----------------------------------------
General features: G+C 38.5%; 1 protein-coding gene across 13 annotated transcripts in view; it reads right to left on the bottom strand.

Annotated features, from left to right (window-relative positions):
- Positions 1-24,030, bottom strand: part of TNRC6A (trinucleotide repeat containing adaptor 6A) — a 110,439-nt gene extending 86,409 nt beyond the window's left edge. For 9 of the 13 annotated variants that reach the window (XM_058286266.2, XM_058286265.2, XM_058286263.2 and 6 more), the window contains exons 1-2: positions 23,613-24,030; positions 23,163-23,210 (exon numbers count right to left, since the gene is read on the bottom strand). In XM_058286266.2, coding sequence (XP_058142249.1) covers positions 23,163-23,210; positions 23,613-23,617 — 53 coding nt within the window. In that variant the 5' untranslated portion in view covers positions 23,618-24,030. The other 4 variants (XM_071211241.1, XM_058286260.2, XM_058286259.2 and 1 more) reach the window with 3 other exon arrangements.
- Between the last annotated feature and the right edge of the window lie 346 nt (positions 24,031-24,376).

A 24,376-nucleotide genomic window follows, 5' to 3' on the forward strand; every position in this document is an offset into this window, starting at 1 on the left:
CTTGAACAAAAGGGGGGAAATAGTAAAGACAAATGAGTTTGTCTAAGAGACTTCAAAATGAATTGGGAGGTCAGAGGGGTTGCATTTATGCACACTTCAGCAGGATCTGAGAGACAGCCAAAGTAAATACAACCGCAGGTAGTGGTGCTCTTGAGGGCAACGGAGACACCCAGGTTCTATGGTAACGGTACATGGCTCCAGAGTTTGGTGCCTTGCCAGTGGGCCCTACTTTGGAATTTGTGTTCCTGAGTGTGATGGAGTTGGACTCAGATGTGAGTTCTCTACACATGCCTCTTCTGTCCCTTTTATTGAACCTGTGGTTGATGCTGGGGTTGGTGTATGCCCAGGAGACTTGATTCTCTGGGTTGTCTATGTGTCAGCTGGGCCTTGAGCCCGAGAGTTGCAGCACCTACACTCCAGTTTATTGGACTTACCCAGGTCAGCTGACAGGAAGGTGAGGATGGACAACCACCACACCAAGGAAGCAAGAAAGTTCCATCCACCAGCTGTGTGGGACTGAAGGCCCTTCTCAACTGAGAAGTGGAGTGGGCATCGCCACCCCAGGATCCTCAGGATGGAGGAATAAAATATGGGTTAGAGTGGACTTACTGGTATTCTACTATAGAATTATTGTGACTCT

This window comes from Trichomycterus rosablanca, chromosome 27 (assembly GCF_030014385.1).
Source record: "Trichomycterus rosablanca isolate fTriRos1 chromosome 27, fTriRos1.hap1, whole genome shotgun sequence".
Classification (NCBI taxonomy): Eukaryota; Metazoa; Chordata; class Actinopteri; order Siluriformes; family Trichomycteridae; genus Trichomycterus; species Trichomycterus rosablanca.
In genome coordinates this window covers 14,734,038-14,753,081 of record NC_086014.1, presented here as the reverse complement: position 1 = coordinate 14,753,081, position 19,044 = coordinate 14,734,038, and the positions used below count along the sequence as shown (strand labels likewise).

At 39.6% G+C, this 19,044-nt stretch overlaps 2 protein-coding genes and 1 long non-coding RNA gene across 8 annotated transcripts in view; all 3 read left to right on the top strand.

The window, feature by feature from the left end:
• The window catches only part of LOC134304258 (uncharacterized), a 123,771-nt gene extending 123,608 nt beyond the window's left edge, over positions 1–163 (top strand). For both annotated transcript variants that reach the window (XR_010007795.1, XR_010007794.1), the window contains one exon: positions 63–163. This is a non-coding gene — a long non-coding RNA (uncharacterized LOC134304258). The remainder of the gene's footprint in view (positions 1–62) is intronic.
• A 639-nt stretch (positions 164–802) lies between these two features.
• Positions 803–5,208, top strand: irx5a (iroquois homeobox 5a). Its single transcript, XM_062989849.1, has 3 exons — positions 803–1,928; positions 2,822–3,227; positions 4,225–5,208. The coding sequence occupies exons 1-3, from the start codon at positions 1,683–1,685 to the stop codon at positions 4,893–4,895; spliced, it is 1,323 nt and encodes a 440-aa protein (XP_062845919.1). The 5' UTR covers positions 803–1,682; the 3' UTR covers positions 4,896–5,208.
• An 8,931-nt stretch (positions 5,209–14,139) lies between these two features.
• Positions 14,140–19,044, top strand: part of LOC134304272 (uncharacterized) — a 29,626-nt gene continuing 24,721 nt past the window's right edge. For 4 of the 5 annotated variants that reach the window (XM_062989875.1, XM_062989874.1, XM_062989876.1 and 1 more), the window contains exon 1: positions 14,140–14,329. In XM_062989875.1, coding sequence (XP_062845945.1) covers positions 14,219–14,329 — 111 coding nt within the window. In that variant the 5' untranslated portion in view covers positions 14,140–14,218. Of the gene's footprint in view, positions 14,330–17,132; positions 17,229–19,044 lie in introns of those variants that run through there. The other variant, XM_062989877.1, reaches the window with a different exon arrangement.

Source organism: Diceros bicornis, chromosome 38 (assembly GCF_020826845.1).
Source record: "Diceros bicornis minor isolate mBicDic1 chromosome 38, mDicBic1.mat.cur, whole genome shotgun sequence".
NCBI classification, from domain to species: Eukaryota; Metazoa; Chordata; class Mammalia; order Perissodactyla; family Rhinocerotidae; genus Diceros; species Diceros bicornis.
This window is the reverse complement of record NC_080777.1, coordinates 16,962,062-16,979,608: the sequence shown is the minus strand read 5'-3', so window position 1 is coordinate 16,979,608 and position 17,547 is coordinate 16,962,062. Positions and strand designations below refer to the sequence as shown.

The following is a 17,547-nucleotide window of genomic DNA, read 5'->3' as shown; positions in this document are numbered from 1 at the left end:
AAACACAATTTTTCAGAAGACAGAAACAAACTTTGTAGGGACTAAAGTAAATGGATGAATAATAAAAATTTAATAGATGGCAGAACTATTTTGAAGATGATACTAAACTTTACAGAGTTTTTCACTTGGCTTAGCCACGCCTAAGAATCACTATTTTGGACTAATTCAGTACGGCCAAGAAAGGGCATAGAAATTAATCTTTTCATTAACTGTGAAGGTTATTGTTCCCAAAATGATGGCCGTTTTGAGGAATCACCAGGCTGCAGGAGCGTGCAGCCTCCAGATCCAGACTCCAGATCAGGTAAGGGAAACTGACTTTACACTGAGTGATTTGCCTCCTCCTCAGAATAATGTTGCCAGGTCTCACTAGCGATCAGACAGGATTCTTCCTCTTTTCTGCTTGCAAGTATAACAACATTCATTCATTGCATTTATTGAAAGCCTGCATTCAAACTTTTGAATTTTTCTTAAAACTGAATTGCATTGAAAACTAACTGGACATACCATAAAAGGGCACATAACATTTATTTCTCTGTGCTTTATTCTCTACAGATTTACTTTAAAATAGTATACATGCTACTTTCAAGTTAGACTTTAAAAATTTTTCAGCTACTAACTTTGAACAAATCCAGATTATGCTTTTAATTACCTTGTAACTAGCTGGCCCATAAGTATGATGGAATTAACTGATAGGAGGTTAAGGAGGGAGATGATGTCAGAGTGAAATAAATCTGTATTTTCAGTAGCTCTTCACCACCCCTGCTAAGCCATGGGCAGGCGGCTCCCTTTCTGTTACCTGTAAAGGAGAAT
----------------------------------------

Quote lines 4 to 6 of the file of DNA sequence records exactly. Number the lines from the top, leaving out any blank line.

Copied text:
- Between the last annotated feature and the right edge of the window lie 346 nt (positions 24,031-24,376).

A 24,376-nucleotide genomic window follows, 5' to 3' on the forward strand; every position in this document is an offset into this window, starting at 1 on the left:
CTTGAACAAAAGGGGGGAAATAGTAAAGACAAATGAGTTTGTCTAAGAGACTTCAAAATGAATTGGGAGGTCAGAGGGGTTGCATTTATGCACACTTCAGCAGGATCTGAGAGACAGCCAAAGTAAATACAACCGCAGGTAGTGGTGCTCTTGAGGGCAACGGAGACACCCAGGTTCTATGGTAACGGTACATGGCTCCAGAGTTTGGTGCCTTGCCAGTGGGCCCTACTTTGGAATTTGTGTTCCTGAGTGTGATGGAGTTGGACTCAGATGTGAGTTCTCTACACATGCCTCTTCTGTCCCTTTTATTGAACCTGTGGTTGATGCTGGGGTTGGTGTATGCCCAGGAGACTTGATTCTCTGGGTTGTCTATGTGTCAGCTGGGCCTTGAGCCCGAGAGTTGCAGCACCTACACTCCAGTTTATTGGACTTACCCAGGTCAGCTGACAGGAAGGTGAGGATGGACAACCACCACACCAAGGAAGCAAGAAAGTTCCATCCACCAGCTGTGTGGGACTGAAGGCCCTTCTCAACTGAGAAGTGGAGTGGGCATCGCCACCCCAGGATCCTCAGGATGGAGGAATAAAATATGGGTTAGAGTGGACTTACTGGTATTCTACTATAGAATTATTGTGACTCT